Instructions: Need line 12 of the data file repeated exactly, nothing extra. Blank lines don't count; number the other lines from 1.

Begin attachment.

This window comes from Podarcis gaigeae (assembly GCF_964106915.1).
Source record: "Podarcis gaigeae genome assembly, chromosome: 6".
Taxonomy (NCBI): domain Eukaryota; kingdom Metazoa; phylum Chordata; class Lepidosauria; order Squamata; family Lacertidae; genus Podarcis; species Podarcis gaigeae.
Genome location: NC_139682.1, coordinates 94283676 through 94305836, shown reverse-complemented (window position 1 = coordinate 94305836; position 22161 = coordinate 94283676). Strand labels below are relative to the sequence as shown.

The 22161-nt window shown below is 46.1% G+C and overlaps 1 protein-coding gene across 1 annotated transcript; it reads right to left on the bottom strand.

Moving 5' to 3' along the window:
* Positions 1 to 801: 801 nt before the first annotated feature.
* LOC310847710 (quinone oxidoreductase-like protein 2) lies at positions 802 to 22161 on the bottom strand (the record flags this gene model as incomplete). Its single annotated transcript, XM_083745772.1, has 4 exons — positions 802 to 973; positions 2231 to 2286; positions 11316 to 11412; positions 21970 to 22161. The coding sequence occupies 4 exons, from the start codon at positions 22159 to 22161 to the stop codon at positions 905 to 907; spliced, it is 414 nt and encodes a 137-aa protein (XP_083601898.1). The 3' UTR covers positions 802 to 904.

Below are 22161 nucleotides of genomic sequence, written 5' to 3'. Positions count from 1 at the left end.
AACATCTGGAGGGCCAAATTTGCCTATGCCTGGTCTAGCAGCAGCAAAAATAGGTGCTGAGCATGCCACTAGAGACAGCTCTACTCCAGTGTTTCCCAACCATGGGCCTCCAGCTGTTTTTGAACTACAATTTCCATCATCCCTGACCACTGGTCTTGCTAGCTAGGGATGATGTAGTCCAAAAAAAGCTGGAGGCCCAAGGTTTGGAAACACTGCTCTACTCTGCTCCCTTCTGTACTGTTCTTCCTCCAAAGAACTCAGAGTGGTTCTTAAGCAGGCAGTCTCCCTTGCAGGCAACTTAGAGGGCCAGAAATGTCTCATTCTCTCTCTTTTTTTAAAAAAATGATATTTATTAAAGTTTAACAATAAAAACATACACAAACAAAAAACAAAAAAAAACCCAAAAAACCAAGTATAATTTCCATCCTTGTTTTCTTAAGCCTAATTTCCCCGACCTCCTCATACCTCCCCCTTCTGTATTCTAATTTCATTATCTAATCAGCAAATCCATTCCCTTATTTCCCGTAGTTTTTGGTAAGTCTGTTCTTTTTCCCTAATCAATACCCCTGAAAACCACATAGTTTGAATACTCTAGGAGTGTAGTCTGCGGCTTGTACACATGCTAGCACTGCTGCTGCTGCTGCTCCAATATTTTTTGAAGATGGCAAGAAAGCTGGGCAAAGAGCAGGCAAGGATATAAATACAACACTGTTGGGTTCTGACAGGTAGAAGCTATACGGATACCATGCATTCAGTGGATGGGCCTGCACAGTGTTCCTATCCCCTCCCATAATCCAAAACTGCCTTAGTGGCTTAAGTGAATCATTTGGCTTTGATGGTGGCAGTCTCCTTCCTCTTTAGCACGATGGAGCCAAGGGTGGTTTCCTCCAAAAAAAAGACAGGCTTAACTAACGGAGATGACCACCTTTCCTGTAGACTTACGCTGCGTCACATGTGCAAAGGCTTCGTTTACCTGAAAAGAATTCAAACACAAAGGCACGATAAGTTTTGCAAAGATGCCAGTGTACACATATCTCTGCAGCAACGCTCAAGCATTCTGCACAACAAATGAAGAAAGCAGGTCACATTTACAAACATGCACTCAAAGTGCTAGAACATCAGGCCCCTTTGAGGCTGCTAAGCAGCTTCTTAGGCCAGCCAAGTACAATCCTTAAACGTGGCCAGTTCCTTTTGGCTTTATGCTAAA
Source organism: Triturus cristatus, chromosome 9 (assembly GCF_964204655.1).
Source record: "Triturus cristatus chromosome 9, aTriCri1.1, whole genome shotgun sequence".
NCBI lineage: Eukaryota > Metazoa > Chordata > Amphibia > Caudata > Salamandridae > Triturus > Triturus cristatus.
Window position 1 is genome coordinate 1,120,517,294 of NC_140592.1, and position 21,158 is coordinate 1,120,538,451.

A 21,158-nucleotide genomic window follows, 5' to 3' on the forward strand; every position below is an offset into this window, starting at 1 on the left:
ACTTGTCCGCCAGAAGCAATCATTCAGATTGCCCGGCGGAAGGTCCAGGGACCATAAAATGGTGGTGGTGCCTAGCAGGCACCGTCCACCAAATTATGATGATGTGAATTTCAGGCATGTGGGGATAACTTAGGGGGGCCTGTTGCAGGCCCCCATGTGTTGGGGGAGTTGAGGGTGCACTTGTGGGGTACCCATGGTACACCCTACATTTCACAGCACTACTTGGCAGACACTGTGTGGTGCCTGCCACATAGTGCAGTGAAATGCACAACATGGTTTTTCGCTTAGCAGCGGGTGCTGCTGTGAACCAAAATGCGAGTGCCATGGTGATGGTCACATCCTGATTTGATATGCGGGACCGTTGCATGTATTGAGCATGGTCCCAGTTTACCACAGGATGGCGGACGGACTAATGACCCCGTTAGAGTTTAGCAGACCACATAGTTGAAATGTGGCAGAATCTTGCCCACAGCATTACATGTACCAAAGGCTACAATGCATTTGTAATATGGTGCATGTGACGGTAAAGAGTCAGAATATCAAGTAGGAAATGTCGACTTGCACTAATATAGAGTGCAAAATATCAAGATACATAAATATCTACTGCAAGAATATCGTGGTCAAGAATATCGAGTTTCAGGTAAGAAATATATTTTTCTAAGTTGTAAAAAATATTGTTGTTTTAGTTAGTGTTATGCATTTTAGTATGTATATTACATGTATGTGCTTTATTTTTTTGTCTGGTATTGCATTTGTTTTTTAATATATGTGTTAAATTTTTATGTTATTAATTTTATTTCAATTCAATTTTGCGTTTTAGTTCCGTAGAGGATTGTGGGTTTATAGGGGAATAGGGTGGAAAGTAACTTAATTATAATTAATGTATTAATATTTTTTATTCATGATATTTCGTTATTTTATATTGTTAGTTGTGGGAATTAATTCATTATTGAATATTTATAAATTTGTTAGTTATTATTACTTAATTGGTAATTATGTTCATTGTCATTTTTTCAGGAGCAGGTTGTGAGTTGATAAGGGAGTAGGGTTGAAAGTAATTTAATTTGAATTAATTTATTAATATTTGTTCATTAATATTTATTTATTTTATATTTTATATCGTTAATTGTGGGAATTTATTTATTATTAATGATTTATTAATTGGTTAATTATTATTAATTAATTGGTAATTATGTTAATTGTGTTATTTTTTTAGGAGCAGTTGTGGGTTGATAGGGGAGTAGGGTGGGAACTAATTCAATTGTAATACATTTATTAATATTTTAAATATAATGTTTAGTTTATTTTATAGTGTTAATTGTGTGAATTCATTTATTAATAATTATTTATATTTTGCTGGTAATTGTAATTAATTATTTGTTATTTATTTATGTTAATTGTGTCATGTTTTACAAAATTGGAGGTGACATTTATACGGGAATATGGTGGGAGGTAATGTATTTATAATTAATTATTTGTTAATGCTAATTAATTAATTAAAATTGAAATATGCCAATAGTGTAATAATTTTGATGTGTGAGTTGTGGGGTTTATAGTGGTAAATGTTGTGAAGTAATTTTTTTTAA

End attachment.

Source record: "Triturus cristatus chromosome 9, aTriCri1.1, whole genome shotgun sequence".